Safety & Security (Prepare and Be Aware)

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Security Technology Wish List

Security drone on campus

PHOTO © KOROTOVA LIUDMYLA

School security is big business. Forbes magazine found in 2015 that two-thirds of colleges and universities reported that budgets for campus safety and security have increased over the past three years. So what are they buying? Three security professionals share their latest upgrades, their tried-and-true technologies and what’s on their wish list.

Western Technical College
La Crosse, WI

Raj Ramnarace, Security and Emergency Operations manager

As a member of the National Institute of Justice Technology Working Group, Ramnarace found two significant challenges when looking at emerging technologies for school safety: the cost and the need to maintain open and free-flowing access to common spaces. “In the world of higher education security, anything we add to our mix must be effective, affordable and unobtrusive to our educational environment,” he notes.

Still, there are many leading-edge technologies he finds both promising and exciting, including smart sensing devices, video analytics and unmanned aerial systems — a.k.a. drones. “Each of these can reliably reduce the task load for security staff by providing continuous monitoring of many spaces, independent of human intervention,” he explains.

Ramnarace is intrigued with smart sensing devices, because “they can be designed to detect a variety of threats: intruders, explosives, gunshots and dangerous chemicals that create concern in our post-9/11 world,” he says. These devices also notify responders. Expect to see these technologies become as ubiquitous as video cameras as their cost, size and power requirements shrink.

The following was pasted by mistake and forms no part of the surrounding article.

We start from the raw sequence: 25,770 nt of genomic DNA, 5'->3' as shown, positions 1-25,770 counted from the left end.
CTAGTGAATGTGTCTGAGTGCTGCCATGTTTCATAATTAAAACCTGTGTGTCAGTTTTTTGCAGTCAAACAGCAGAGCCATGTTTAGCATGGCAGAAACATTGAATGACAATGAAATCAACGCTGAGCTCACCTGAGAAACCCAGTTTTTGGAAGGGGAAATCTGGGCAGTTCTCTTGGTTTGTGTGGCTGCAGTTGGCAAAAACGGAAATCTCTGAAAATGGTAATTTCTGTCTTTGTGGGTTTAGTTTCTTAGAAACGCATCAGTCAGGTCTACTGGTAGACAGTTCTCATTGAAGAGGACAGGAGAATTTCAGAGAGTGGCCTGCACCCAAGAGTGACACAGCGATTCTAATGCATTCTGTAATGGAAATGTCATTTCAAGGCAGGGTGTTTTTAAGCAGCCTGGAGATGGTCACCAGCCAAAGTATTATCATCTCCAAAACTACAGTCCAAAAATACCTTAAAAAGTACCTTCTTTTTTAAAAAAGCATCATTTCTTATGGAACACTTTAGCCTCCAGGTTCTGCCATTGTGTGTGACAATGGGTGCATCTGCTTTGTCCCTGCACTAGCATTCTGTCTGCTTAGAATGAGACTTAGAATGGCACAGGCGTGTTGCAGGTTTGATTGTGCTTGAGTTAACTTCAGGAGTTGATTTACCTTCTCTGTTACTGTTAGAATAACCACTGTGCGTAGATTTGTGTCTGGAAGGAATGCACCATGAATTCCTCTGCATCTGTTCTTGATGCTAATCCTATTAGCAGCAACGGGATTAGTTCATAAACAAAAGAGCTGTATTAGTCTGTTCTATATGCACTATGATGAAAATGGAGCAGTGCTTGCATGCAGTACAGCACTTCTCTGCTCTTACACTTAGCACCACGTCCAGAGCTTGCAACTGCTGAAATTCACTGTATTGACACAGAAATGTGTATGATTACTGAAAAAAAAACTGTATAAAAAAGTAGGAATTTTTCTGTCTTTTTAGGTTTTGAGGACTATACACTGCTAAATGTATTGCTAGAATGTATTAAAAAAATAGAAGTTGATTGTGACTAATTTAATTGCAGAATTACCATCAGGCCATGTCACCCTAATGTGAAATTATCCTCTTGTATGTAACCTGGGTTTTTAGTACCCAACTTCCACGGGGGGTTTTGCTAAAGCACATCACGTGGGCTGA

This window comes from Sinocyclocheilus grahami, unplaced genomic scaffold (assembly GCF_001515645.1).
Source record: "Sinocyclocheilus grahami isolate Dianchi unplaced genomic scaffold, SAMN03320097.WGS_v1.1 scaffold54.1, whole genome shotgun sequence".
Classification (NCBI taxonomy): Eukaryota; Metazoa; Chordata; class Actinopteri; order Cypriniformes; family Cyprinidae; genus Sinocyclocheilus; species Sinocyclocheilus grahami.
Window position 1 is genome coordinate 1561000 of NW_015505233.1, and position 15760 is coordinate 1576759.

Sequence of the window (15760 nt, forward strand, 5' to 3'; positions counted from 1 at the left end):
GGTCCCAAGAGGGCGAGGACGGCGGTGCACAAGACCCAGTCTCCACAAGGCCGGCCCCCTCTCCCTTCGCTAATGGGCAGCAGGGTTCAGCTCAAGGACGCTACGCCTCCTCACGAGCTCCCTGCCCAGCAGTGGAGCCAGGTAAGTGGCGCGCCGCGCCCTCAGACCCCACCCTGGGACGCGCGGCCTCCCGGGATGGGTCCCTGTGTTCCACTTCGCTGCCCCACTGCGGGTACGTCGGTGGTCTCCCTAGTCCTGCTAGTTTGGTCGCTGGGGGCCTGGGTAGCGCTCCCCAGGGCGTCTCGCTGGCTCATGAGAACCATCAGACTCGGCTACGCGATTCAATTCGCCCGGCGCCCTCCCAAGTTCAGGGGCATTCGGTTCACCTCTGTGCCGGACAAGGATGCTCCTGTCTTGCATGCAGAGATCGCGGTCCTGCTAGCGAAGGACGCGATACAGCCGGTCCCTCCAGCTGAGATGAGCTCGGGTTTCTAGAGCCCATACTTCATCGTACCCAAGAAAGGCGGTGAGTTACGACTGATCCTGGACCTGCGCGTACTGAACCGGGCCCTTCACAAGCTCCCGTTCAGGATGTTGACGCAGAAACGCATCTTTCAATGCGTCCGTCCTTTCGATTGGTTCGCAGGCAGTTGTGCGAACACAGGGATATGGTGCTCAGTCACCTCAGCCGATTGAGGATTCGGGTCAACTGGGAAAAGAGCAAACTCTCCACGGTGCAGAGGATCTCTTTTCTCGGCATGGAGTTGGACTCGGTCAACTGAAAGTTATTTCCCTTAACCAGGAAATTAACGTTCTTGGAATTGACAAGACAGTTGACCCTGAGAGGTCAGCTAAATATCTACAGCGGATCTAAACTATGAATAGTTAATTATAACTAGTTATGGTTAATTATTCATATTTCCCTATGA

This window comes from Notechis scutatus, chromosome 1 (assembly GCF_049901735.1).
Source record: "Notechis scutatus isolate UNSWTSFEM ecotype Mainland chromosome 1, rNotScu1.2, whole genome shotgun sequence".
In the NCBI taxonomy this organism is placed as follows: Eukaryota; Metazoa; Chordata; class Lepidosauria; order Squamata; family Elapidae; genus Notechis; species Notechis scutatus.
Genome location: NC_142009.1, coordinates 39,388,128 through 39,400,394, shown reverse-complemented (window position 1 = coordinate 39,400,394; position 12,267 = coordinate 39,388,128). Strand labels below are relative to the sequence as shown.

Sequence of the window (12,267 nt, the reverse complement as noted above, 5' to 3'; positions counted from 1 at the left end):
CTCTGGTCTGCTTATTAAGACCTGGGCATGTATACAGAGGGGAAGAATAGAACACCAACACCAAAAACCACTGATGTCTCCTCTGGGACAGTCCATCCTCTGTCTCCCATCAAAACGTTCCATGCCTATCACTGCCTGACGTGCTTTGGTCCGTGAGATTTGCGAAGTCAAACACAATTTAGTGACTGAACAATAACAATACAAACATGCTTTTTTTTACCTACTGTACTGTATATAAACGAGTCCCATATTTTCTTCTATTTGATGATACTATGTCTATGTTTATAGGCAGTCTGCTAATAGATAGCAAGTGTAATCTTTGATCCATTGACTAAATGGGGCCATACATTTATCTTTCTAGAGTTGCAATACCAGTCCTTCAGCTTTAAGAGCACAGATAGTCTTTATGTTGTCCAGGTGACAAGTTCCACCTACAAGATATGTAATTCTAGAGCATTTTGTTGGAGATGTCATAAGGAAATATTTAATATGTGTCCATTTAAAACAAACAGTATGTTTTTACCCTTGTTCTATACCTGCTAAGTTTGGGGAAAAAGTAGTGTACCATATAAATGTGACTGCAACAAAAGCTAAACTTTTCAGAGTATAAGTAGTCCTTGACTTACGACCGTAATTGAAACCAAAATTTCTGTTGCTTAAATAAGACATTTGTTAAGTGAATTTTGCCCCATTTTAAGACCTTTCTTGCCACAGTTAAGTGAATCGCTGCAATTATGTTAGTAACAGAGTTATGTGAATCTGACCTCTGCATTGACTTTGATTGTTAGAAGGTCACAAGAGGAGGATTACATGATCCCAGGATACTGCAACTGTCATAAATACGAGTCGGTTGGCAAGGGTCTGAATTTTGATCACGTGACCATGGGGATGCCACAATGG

As video analytics also continue to evolve, Ramnarace predicts that smarter machines will eclipse conventional, manned video surveillance systems. “This is inevitable because, with many campuses using dozens or hundreds of cameras, it is not cost effective to have sufficient staff to effectively monitor those cameras on a round-the-clock basis,” he notes. He also points to smart video’s abilities to see, detect and respond to anything and everything of interest on a video feed, something no human could possibly do.

Security video analytics monitors

PHOTO © ANDREY_POPOV

AUGMENTED REALITY. Video analytics tools incorporate technology that can continuously monitor multiple video feeds for movement or other details that could escape the attention of a human observer. Video analytics software that zeros in on an object or event of interest is part of a broader architecture that includes cameras, encoders, servers, storage and networks. The analytics capability might reside on servers, the cameras or the encoders, which convert video from analog cameras so the moving images can travel over IP networks. Delivery of video feeds can be made not only to stationary monitors, but also to mobile devices such as tablets or smartphones. At some point in the supply of data, however, interpretation of and reaction to flagged content must be instigated by trained personnel who can make decisions on handling emergent situations.

“Improvements in video resolution and processing power will make facial recognition a useful tool that will enable us to spot people we are looking for on our campuses,” he says. “Typically, these include stalkers and people who have been banned from campus for violent or threatening behavior.” Video analytics can also be useful in detecting unusual items and systems could alert security to someone who hasn’t moved or appears to have fallen, as is often case with slips, trips and falls on campuses.

Ramnarace is also excited about the evolution of drones. “Assuming regulatory guidance continues to evolve, we will someday be able to monitor our exterior spaces and buildings from a perspective that previously would not have been possible,” he says. He points to today’s consumer drones that are affordable, carry high-resolution streaming video cameras and feature programmable flight paths, as well as auto-collision avoidance and auto-landing capabilities. “Someday, a drone patrol force will augment our foot patrol presence,” he predicts.

While he plans for the future, is there any technology he wouldn’t dare give up? “Absolutely!” he says. “Our video surveillance systems and access control systems are both crucial to our security operations. They are dependable and are always getting better.” He calls the video system a reliable deterrence and a good way to gain critical information when investigating incidents.